although some funeral homes replace them at least once a decade. As of 2004, a new hearse in the USA usually costs in the
range of $40,000 to $65,000. Two styles of hearse bodywork are common. The older style is the limousine style; these have
narrow pillars and lots of glass. These are more popular in the United Kingdom, among others. More popular in the United
States is the landau style, with a heavily-padded leather or (later) vinyl roof, and long blind rear quarters, similarly covered and
decorated with large metal S-shaped bars designed to resemble those used to lower the tops on some horse-drawn coaches.
It is common practice in the USA for the windows to be curtained, while in the UK the windows are normally left unobscured.
Hearses resemble station wagons strictly because of the shape of the rear ends of conventional ones. Until the late 1970s, it
was common for hearses in the USA to be combination coaches which also could serve in the ambulance role; these were
common in rural areas. Car-based ambulances and combination coaches were unable to meet stricter Federal specifications
for such vehicles and were discontinued after 1979.


In Japan, hearses can come in two styles: "Foreign" style, which is similar in build and style to an American hearse, or a
"Japanese" style, in which the rear area of the vehicle is modified to resemble a small, ornate Buddhist temple. This generally
requires the rear of the vehicle to be extensively altered; commonly, the rear roof is cut away from the front windows back and
all interior parts are removed from the rear as well. The ornate Buddhist-style rear area, generally constructed of wood and in
which the casket or urn is placed, is built on top of this empty cavity and most often is wider than the base of the vehicle, so that
it sticks out on the sides, over the rear body panels. Popular bases for these are not limited to large sedans, but also minivans
and even pickup trucks by companies like Nissan and Toyota. "Foreign" style hearses are mostly similar in appearance to their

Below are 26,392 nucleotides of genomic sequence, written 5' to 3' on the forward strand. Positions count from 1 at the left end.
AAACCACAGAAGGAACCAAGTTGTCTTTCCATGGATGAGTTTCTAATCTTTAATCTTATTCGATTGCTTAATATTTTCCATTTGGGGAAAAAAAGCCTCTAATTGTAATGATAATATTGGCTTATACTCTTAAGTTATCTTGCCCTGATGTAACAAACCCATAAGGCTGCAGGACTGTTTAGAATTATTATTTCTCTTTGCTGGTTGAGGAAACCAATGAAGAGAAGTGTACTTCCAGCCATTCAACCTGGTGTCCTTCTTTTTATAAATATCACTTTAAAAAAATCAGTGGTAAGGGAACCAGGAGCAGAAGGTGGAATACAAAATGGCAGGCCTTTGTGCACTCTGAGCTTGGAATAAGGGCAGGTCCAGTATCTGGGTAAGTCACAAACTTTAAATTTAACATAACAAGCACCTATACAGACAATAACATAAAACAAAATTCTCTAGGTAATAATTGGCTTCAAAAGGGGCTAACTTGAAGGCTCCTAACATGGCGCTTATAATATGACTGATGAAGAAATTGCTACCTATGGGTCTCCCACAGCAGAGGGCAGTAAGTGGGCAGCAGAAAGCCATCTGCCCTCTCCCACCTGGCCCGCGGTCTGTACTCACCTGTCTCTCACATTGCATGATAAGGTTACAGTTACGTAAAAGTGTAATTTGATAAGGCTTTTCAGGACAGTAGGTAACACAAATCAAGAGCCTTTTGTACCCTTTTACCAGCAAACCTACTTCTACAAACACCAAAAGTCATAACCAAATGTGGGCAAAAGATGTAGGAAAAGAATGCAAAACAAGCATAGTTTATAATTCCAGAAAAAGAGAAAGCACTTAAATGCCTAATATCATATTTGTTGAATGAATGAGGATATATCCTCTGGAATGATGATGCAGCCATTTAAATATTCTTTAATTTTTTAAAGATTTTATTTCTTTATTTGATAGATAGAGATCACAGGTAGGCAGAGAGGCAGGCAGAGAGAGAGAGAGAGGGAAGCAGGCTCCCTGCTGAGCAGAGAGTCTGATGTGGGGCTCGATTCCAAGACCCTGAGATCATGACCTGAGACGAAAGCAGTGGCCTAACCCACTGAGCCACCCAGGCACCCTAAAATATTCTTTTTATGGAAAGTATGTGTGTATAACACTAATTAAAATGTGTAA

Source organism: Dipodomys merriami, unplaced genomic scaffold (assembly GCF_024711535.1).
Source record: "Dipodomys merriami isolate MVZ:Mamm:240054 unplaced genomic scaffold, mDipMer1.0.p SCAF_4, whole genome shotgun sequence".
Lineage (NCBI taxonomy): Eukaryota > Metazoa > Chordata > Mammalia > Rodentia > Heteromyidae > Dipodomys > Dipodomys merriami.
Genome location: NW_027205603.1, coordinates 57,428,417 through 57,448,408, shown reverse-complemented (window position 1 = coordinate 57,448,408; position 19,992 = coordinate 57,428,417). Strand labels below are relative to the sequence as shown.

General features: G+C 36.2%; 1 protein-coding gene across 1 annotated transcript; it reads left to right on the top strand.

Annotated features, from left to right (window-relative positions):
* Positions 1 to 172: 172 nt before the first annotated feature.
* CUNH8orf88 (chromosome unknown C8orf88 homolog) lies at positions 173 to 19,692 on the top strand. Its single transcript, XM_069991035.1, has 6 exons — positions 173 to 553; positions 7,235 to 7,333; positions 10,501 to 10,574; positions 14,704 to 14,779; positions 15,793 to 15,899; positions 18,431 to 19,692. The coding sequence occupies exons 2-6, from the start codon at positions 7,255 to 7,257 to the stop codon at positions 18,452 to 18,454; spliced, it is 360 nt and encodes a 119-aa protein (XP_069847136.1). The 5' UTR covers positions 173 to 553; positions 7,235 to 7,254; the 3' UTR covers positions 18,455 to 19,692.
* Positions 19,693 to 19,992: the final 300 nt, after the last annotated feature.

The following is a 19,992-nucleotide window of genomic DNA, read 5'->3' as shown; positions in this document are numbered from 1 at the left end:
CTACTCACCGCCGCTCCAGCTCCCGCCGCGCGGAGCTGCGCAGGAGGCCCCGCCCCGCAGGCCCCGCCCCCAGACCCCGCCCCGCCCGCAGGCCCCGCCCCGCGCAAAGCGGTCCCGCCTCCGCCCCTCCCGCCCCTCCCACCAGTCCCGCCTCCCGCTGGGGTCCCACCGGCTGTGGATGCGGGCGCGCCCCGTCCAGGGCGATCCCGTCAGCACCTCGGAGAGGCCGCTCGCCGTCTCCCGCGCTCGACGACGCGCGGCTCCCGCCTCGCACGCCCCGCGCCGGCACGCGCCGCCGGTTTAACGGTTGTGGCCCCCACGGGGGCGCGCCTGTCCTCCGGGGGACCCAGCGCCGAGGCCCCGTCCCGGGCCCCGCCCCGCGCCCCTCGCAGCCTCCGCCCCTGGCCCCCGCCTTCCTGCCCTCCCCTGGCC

US counterparts, although their exterior dimensions and interiors reflect the Japanese preference for smaller, less ornate
caskets (this in light of the national preference for cremation). This means that, in contrast to American hearses, the rear quarter
 panels require less and sometimes no, alteration. These are generally built from station wagons such as the Nissan Stagea, or
from executive sedans such as the Toyota Celsior (Lexus LS430 in the US) and Nissan Cima (Infiniti Q45 in the US).
Interestingly, American market vehicles such as the Lincoln Town Car and Cadillac DeVille, which are otherwise fairly
uncommon in Japan, are often converted to hearses in both styles.

Motorcycle hearses:

In recent times, the Motorcycle hearse has become more popular. This type of hearse is a motorcycle with a special sidecar
built to carry a casket or an urn. These hearses are often used during the funeral of motorcycle enthusiasts.

Hearse enthusiasts:

Perhaps owing to the morbid nature of the hearse, its luxurious accommodations for the driver, or both, the hearse has a
number of enthusiasts who own and drive retired hearses. Celebrity hearse enthusiasts include rock singer Neil Young and
double NASCAR Nextel Cup Champion Tony Stewart, who had his hearse customised for a television show into a play toy.

Cultural references:

The 1971 film Harold and Maude features a unique Jaguar E-Type, converted to a hearse by its owner, Harold.
The 1984 film Ghostbusters famously features the "Ectomobile", a white 1959 Cadillac Miller-Meteor hearse.
In the TV series Six Feet Under, which is about a family that runs a funeral home, the character Claire Fisher drives a retired
hearse painted lime-green.
In The Nightmare Before Christmas, the Mayor is seen driving a "mayormobile," the only car shown in town, which is based on
a hearse.

Landau (Car):

A landau is a coachbuilding term for a type of carriage; the term has also been carried over into the automobile field, where it is